When Hudson developers questioned whether the Hudson community had the right to make decisions about where the source code would be hosted, Oracle's Farrell clarified:
What I am saying is that I believe the final decision of what to do with respect to infrastructure belongs to Oracle and that decision should be made according to the will of the community as it makes sense. ... We are not prohibiting the developer community from making decisions. In fact we are encouraging that they help form the decisions being made. The decisions just need to be checked with the realities of hosting the community and what is best for the growth of the Hudson ecosystem (e.g., syncing with other projects, etc.).
Benefiting from the GitHub community
Oracle, as the owner of the Hudson trademark, is well within its rights to decide where the Hudson project source code and community interactions are hosted. This point, however, is lost on the vast majority of Hudson users commenting that the development community should fork the source code under a new name, unencumbered by Oracle's trademark.
The larger issue is Oracle insisting that simply using Git on the new Java.net is enough to meet the project's needs -- the Hudson developer community disagrees. Git is based on the notion of being able to fork code and later merge the forked code, along with any changes, back into the mainline code base. Kawaguchi had previously written in support of Git's fork-and-merge-later approach: "For example, many contributors in the Japanese community hesitate to ask for a commit access, for one reason or another, but they can fork and push changes and send me email."
GitHub has become a gathering place for developers, as Hudson project contributor R. Tyler Cory tried to explain to Farrell:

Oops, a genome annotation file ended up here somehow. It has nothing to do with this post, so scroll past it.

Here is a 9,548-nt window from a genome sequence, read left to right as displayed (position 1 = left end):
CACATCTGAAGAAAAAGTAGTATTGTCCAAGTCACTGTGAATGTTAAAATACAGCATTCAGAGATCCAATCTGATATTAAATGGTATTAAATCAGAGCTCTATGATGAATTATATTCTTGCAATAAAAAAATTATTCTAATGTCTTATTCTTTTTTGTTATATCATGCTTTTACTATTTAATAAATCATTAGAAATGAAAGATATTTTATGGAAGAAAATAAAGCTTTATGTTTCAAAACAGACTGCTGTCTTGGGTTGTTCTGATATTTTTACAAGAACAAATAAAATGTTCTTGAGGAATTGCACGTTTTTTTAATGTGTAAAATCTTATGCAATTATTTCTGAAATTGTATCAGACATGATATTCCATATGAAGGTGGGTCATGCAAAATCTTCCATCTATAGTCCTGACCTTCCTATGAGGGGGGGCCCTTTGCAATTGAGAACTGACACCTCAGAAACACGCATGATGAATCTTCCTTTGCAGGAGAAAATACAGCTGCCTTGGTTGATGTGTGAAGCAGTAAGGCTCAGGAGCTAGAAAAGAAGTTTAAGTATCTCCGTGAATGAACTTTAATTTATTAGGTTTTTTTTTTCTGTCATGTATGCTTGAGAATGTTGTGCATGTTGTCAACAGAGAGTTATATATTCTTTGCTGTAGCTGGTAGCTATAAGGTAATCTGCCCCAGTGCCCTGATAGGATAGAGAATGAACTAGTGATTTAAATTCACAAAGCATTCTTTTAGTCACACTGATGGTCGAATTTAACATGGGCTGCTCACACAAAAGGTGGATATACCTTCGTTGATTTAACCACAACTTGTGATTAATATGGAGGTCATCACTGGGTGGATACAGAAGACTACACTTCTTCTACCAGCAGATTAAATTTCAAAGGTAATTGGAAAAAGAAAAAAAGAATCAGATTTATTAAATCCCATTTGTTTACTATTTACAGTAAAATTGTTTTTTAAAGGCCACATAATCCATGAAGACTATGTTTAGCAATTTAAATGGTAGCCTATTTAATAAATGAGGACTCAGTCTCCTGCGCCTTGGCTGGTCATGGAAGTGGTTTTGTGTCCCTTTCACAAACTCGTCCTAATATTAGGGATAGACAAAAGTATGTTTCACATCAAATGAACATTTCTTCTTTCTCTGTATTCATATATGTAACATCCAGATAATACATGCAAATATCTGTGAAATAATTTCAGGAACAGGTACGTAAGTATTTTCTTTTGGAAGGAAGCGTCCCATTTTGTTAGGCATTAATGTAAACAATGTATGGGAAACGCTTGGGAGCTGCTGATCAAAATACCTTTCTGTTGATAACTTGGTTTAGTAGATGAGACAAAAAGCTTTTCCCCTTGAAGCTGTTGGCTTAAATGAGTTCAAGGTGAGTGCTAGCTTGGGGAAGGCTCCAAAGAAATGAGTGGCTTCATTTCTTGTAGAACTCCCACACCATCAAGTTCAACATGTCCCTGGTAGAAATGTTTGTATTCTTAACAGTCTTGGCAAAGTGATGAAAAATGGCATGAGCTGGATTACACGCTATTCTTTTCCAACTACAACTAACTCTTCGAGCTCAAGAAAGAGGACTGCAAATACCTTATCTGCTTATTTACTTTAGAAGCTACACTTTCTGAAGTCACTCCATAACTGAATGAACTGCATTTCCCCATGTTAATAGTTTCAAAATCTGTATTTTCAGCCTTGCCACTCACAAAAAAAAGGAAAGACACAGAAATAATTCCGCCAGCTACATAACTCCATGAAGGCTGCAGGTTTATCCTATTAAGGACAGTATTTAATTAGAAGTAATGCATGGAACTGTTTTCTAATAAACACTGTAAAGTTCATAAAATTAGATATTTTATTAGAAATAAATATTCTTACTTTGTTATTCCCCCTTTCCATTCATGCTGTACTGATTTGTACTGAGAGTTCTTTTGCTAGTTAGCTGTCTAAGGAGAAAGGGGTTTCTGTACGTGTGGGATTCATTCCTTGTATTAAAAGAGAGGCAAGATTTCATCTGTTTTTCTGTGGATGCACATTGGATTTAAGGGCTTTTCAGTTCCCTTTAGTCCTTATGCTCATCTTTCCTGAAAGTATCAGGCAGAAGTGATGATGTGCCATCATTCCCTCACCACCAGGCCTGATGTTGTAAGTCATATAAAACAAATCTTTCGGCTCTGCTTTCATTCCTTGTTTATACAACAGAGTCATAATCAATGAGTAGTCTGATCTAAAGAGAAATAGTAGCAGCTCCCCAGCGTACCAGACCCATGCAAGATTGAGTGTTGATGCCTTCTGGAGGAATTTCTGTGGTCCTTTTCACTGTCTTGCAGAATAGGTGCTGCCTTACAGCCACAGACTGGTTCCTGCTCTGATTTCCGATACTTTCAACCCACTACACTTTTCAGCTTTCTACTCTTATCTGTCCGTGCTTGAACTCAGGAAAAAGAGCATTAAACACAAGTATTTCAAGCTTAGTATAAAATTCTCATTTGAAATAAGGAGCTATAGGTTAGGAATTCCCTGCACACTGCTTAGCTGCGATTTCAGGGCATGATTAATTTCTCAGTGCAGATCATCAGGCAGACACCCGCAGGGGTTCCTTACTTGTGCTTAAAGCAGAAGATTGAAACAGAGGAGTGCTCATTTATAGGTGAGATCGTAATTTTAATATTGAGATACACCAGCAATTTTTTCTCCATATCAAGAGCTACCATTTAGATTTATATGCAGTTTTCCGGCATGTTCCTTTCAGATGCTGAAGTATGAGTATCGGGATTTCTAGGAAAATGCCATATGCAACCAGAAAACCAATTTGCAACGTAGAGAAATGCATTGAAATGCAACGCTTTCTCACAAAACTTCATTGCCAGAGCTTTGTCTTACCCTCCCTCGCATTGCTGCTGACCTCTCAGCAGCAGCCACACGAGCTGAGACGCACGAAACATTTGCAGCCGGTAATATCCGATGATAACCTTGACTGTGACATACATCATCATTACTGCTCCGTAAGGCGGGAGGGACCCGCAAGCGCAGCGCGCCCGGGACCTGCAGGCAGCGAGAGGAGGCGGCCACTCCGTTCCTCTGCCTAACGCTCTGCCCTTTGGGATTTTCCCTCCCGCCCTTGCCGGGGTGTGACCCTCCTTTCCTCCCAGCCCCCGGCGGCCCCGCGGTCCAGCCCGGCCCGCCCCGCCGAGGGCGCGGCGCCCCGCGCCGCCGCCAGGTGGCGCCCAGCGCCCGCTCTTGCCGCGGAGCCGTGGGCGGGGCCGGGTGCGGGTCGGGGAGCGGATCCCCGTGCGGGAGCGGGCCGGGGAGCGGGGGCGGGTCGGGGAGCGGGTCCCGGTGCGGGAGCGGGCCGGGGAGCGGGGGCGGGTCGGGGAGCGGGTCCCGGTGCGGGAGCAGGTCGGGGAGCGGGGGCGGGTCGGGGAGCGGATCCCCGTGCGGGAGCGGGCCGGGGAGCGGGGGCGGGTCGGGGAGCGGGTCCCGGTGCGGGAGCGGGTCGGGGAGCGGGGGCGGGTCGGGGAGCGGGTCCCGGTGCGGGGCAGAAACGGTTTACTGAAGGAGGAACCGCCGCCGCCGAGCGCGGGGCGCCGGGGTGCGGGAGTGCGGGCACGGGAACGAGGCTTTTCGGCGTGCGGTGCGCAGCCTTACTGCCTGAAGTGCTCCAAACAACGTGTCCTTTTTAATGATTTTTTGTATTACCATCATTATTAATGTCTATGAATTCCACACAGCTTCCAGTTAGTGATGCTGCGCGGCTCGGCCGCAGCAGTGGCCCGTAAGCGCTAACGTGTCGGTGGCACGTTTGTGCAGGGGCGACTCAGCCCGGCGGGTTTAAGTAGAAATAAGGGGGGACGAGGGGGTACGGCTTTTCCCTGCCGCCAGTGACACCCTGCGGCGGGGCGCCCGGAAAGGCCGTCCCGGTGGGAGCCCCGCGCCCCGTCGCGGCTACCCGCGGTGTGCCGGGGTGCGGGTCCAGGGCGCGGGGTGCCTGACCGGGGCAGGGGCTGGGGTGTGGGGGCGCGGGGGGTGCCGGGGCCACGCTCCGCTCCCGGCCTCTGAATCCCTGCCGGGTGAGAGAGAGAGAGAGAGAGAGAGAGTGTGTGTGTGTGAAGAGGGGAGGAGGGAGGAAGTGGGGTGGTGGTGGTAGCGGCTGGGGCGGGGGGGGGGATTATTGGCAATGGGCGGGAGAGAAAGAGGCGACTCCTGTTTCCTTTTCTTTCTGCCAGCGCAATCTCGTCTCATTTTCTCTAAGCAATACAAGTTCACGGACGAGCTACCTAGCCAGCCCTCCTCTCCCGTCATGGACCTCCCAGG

One of the primary reasons for selecting GitHub instead of one of the many Git hosts such as Gitorious (including Kenai) is the very low barrier to entry for a lot of developers these days. We had considered self-hosting the Git service but pooh-poohed that idea in favor of GitHub because having a GitHub account is almost as common as having a Twitter handle or Gmail address.
Hosing on GitHub would give the Hudson project exposure to a much larger developer base from which to attract future contributions.
Judging by comments from Hudson project developers, there is little desire to fork the code and found a new project under a different name. However, Oracle's insistence of keeping the source code on Java.net and not wanting to leverage the larger audience and collaboration found at GitHub leaves the Hudson developer community in a difficult position.
For the sake of the Hudson community and Oracle's open source credibility, let's hope cooler heads prevail and Oracle executives see the benefit of accessing the larger GitHub community.
This article, "Oracle's open source missteps continue with Hudson project," was originally published at InfoWorld.com. Read more of Rodrigues et al.'s Open Sources blog and follow the latest developments in open source at InfoWorld.com.